Norm Reeves Honda Show
December 2, 2007 -
Words by Ben Hsu, Photos by Dan Hsu
kay, so despite dominating the sport compact scene for much of the 90s, Honda doesn't quite have the same following as old school Datsuns and Toyotas. You'd be mistaken to interpret this as a lack of heritage or engineering virtuosity, however. More likely, Honda's diminutive presence has to do with the size of their cars and their lateness to market. Unlike most other Japanese marques, Honda didn't even exist as a company until after World War II, and their initial foray into the US was with a tiny 36hp car.
Clearly, the average vintage Honda owner is no less fanatical about his or her car. There's just fewer of them. After all, it takes devotion - and nerves of titanium - to drive cars of limited practicality weighing only 1200 pounds on SUV and 18-wheeler clogged freeways. Although it's not clear from this photo
, even the Fit, one of the smallest cars on the road today, absolutely towers over the N600 in person.
We met Tim Mings of Merciless Mings
, the Honda N600 and Z600 specialist. If he doesn't have a part for your compact Honda classic, it probably doesn't exist. The man is a character all right, and his reputation for mercilessness is not unwarranted. Like a banana republic dictator, he once threatened to cut off his supply of parts to an owner who wanted to paint his car an non-factory bright yellow. Faced with that choice, the owner immediately saw the brilliance of Mings' argument. However, if there's one thing Mings' mercilessness is surpassed by, it's his support for the vintage Japanese car scene. He's a true supporter, even if Datsun and Toyota owners don't exactly have overflowing love for Hondas.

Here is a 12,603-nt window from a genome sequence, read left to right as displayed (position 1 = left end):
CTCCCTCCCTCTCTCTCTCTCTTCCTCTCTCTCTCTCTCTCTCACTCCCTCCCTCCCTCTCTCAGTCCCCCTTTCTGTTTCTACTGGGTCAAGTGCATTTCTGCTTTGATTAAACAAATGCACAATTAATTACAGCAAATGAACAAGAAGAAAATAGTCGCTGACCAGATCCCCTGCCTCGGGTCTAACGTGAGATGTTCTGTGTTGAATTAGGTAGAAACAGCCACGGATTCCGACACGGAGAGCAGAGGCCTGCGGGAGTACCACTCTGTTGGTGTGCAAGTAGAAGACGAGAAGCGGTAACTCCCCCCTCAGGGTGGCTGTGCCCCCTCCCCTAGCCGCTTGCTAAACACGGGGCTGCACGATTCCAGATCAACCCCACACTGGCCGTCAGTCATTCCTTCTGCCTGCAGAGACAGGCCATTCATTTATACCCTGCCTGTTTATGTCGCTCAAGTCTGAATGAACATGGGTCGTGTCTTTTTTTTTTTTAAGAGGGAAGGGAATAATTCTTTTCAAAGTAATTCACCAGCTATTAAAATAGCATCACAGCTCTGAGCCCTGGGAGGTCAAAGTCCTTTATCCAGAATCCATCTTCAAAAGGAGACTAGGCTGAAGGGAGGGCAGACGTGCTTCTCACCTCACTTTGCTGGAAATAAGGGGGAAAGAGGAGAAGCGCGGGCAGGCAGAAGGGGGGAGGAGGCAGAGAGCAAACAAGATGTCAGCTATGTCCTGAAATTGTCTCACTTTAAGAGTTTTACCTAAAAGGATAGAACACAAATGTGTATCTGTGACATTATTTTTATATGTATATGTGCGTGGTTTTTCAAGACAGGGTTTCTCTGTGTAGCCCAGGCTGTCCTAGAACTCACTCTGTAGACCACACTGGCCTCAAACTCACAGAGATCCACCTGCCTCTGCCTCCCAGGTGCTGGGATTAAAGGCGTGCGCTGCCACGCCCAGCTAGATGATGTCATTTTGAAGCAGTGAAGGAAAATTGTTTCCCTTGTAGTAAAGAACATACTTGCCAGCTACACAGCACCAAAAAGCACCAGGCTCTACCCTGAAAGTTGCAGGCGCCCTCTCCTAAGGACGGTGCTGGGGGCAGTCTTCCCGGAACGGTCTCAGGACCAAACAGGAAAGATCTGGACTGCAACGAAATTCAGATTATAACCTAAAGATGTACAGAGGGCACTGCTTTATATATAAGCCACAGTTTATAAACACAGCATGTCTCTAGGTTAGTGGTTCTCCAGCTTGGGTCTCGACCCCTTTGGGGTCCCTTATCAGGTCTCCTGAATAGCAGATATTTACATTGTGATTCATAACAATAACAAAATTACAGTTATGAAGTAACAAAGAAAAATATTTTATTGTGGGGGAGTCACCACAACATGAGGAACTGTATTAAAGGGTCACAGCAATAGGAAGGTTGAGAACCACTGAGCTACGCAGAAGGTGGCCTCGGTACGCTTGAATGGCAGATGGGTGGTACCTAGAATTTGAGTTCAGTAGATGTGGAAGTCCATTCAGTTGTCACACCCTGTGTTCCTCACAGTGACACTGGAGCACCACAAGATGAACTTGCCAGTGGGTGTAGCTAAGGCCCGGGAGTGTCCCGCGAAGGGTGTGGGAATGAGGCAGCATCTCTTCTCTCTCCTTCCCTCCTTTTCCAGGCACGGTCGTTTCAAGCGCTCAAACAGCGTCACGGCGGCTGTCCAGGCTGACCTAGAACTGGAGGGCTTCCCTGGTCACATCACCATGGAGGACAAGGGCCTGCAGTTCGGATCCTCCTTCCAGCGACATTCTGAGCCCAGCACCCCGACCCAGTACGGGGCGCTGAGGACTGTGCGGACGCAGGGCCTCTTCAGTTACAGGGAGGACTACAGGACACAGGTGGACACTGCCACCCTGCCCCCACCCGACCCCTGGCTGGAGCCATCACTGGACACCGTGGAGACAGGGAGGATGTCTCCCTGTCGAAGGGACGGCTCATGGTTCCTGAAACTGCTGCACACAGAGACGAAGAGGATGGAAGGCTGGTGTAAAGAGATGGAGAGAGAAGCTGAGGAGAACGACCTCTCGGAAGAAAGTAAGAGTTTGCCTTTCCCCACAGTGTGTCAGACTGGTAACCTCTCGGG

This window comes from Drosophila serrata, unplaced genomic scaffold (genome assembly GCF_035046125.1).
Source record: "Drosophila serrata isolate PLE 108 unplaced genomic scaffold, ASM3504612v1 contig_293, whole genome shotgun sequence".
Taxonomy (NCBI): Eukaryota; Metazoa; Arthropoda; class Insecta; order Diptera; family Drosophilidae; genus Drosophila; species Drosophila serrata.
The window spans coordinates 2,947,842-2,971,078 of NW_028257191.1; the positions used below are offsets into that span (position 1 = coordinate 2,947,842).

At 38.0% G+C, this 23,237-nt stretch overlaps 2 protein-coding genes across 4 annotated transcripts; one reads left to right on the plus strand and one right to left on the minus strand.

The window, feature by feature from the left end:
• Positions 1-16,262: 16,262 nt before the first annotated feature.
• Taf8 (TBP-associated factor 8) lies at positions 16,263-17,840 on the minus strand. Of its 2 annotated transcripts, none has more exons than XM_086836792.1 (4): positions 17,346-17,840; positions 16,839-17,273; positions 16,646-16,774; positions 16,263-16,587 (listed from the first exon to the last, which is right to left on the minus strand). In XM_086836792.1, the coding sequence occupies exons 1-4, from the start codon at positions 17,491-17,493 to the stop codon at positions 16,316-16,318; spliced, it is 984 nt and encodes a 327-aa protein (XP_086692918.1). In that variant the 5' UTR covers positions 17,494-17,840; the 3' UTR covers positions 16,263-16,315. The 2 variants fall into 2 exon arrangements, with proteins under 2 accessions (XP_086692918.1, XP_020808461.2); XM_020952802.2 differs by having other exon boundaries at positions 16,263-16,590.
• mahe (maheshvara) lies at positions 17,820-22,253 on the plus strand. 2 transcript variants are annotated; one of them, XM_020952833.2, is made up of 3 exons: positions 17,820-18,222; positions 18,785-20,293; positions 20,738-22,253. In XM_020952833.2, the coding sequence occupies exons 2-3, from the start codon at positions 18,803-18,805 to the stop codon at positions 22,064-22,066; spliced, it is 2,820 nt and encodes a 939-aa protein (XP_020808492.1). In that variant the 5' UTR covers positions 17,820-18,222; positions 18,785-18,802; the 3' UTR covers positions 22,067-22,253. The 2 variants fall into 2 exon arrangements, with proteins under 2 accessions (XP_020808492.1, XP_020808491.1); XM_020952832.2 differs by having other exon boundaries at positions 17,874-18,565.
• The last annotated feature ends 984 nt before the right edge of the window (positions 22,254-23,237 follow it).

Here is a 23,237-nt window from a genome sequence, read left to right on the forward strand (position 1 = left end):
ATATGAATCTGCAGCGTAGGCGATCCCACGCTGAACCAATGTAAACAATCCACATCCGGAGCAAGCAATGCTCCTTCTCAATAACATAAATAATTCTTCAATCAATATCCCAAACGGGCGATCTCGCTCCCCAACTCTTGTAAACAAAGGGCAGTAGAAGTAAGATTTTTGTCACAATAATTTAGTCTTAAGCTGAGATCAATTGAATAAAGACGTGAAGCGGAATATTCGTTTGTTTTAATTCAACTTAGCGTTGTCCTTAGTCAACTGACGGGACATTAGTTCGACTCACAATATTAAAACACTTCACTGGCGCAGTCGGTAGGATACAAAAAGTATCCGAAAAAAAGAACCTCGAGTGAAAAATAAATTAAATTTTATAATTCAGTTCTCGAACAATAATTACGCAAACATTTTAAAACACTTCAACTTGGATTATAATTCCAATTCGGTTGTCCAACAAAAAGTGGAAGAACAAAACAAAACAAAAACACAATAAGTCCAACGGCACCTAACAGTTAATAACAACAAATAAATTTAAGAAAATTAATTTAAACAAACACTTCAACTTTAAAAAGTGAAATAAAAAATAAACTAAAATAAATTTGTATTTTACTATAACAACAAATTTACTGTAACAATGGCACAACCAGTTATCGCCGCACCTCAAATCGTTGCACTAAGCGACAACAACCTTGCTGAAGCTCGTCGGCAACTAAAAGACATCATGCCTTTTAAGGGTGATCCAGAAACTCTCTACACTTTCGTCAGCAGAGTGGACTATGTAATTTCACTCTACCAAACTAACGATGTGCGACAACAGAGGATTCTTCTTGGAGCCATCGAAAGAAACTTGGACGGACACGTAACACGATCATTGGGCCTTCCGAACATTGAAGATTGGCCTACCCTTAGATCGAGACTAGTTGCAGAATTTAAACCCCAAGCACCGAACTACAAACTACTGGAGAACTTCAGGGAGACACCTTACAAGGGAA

This show was the second such event for Norm Reeves Honda, but the first to include vintage cars. For that, we have first-time organizer Brian Khou, who wasn't yet born when these cars were new, and the enlisted help of the JCCS crew
to thank, for hoping to school the tuner crowd about the old school itself.